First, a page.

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Packera obovata (Roundleaf ragwort)
Species Distribution Map
Map Color Key © 2013 BONAP

Packera obovata

Roundleaf ragwort

A more upland species versus P. aurea
More withstanding of sun and heat
Bloom time overlaps with, but starts a tad later P. aurea
Basal leaves differentiate the two species - P. obovata is more oval shaped whereas P. aurea has a more round, heart-shaped appearance
Foliage forms a 4-6ā€ tall mat; flower stalks reach 10-16ā€ tall

A tough groundcover, Packera obovata is similar to its popular cousin, Packera aurea, but with a smaller round leaf and the ability to withstand drier, full-sun conditions without losing its verdant appearance! 

SIZE
Packera obovata LP32 - 32 per flat Availability
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Height

6-18 in

Spread

12-18 in

Spacing

12 in

Bloom Color

Yellow

USDA Hardiness Zone 3-8

Roundleaf ragwort Interesting Notes

Packera obovata, commonly called roundleaf ragwort, roundleaf groundsel or squaw weed, is valued for its ability to thrive in shady locations, naturalize rapidly and produce a long and profuse spring bloom of bright yellow flowers. It is native to rocky wooded hillsides, open rocky glades, limestone ledges, stream banks and moist meadows from Quebec and Ontario south to Texas and Florida. In Missouri it most often is found in the Ozark region in the southern and central part of the State (Steyermark). Flat-topped clusters (corymbs) of daisy-like flowers (3/4" diameter) with yellow rays and yellow central disks bloom in spring (April-June) atop sparsely-leaved stems rising to 18" tall. Flowering stems rise from a basal clump of serrate, rounded to spatulate leaves (to 2-4" long) each of which tapers at the base into a long petiole. Upper stem leaves are much smaller, sessile and pinnately lobed. Foliage is semi-evergreen in St. Louis. This plant was originally designated as Senecio obovatus. -Missouri Botanical Garden


The huge genus Senecio, a member of the daisy family. Its name is rooted in the Latin senex, for "old man", though the genus is neither stooped, frail, crochety, nor inherently wise. The story's much more homespun than that. Turns out that once upon a time, a botanist gazed upon the plant's fluffy, white seed heads and was reminded of his own grandfather's head of wiry, silver-gray hair. The suggestion was so strong, the botanist borrowed the image to give the plant its Latin name.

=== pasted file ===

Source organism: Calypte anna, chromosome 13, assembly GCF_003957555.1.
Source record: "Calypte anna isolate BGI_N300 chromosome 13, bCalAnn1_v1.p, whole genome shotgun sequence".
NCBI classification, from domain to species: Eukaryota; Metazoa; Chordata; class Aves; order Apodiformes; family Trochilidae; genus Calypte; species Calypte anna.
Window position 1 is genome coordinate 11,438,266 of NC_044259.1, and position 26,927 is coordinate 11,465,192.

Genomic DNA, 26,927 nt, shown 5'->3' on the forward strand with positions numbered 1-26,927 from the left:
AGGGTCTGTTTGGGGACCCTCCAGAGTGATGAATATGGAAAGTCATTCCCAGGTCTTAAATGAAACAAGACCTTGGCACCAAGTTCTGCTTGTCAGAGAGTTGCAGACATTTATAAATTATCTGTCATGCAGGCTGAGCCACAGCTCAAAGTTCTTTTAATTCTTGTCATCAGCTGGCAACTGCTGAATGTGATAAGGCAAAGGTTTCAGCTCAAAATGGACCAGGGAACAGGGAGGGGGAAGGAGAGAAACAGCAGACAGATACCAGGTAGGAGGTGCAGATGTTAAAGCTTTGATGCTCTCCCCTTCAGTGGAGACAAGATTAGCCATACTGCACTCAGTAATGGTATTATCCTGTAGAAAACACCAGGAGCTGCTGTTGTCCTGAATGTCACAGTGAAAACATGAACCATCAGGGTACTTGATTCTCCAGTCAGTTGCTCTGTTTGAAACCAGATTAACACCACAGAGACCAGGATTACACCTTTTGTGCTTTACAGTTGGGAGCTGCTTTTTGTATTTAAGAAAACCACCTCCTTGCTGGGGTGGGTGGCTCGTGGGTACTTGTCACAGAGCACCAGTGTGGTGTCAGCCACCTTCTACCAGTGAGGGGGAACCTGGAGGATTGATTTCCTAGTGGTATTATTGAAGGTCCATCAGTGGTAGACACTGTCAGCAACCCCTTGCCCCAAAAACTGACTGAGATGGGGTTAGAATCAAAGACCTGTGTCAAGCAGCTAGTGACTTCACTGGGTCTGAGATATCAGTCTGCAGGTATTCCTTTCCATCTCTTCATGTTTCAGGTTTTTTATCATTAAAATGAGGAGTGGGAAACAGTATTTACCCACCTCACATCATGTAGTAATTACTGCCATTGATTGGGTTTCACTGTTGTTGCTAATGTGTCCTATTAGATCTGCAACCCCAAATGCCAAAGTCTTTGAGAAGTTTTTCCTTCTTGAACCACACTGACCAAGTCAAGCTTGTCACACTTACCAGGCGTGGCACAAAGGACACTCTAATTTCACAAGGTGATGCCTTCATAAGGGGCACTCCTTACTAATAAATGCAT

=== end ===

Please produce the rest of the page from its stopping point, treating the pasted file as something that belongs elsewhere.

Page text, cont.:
Charming, no? So what if I made it up, the explanation's entirely plausible. What is true is that the "old man" reference has been knocking around since the first century A.D., when the great naturalist Pliny made note of the plant's hoary, senescent flowers. - Ketzel Levine's Talking Plants

Packera obovata Growing and Maintenance Tips

Easily grown in average, moist, well-drained to dry-mesic soil conditions in full sun to part shade. Blooms well in shady locations. Tolerates some soil dryness. Naturalizes into large colonies in optimum growing conditions by both self-seeding and stolons. Remove flowering stems after bloom and/or dispersal of seed. Basal foliage will serve as an attractive ground cover (to 4-6" tall) throughout the growing season.

Key Characteristics & Attributes

Deer Resistant
Deer Resistant
Full Sun
Full Sun
Full Shade
Full Shade
Part Sun
Part Sun
Average
Average
Moist
Moist
Groundcover
Groundcover

Additional Information

Season of Interest (Flowering)
Late Spring / Early Summer
Soil Moisture Needs
Well-Drained
Plug Type
Landscape Plugā„¢
Propagation Type
Vegetative
Attributes
Meadow
Erosion Control
Moist Sun
Moist Shade
Native to North America